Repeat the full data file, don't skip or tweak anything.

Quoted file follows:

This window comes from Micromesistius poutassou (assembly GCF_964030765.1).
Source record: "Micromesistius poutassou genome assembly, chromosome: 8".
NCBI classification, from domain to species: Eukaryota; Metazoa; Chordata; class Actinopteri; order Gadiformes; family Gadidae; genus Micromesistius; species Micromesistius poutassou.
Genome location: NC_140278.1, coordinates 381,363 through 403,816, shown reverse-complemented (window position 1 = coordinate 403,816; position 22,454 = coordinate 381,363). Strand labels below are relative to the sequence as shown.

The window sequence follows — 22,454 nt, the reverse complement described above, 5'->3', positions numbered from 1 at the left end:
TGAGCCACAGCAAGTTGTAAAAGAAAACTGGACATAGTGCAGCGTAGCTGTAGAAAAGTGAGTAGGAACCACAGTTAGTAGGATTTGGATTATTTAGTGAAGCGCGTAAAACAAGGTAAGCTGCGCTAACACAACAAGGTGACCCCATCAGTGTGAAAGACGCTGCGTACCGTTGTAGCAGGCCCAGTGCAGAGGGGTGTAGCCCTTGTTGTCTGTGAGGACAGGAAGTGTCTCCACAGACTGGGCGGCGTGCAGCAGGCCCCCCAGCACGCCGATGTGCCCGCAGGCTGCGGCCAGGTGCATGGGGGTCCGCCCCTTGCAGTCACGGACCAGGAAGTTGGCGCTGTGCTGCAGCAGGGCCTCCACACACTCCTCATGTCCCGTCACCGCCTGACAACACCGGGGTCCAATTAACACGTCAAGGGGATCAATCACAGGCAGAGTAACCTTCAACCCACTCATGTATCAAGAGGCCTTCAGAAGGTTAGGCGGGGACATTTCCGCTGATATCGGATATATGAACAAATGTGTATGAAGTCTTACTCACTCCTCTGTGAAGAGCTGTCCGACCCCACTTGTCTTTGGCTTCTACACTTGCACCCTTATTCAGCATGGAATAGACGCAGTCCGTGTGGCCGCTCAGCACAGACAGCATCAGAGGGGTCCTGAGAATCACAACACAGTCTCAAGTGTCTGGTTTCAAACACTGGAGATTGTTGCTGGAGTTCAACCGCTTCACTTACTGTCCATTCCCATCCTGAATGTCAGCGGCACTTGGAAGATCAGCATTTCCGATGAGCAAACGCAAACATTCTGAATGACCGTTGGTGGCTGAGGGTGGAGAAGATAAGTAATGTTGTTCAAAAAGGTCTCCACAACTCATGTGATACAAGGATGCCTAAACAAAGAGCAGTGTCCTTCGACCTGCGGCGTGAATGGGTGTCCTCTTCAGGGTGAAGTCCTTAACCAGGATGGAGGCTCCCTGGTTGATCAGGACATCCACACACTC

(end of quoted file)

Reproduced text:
This window comes from Micromesistius poutassou (assembly GCF_964030765.1).
Source record: "Micromesistius poutassou genome assembly, chromosome: 8".
NCBI classification, from domain to species: Eukaryota; Metazoa; Chordata; class Actinopteri; order Gadiformes; family Gadidae; genus Micromesistius; species Micromesistius poutassou.
Genome location: NC_140278.1, coordinates 381,363 through 403,816, shown reverse-complemented (window position 1 = coordinate 403,816; position 22,454 = coordinate 381,363). Strand labels below are relative to the sequence as shown.

The window sequence follows — 22,454 nt, the reverse complement described above, 5'->3', positions numbered from 1 at the left end:
TGAGCCACAGCAAGTTGTAAAAGAAAACTGGACATAGTGCAGCGTAGCTGTAGAAAAGTGAGTAGGAACCACAGTTAGTAGGATTTGGATTATTTAGTGAAGCGCGTAAAACAAGGTAAGCTGCGCTAACACAACAAGGTGACCCCATCAGTGTGAAAGACGCTGCGTACCGTTGTAGCAGGCCCAGTGCAGAGGGGTGTAGCCCTTGTTGTCTGTGAGGACAGGAAGTGTCTCCACAGACTGGGCGGCGTGCAGCAGGCCCCCCAGCACGCCGATGTGCCCGCAGGCTGCGGCCAGGTGCATGGGGGTCCGCCCCTTGCAGTCACGGACCAGGAAGTTGGCGCTGTGCTGCAGCAGGGCCTCCACACACTCCTCATGTCCCGTCACCGCCTGACAACACCGGGGTCCAATTAACACGTCAAGGGGATCAATCACAGGCAGAGTAACCTTCAACCCACTCATGTATCAAGAGGCCTTCAGAAGGTTAGGCGGGGACATTTCCGCTGATATCGGATATATGAACAAATGTGTATGAAGTCTTACTCACTCCTCTGTGAAGAGCTGTCCGACCCCACTTGTCTTTGGCTTCTACACTTGCACCCTTATTCAGCATGGAATAGACGCAGTCCGTGTGGCCGCTCAGCACAGACAGCATCAGAGGGGTCCTGAGAATCACAACACAGTCTCAAGTGTCTGGTTTCAAACACTGGAGATTGTTGCTGGAGTTCAACCGCTTCACTTACTGTCCATTCCCATCCTGAATGTCAGCGGCACTTGGAAGATCAGCATTTCCGATGAGCAAACGCAAACATTCTGAATGACCGTTGGTGGCTGAGGGTGGAGAAGATAAGTAATGTTGTTCAAAAAGGTCTCCACAACTCATGTGATACAAGGATGCCTAAACAAAGAGCAGTGTCCTTCGACCTGCGGCGTGAATGGGTGTCCTCTTCAGGGTGAAGTCCTTAACCAGGATGGAGGCTCCCTGGTTGATCAGGACATCCACACACTC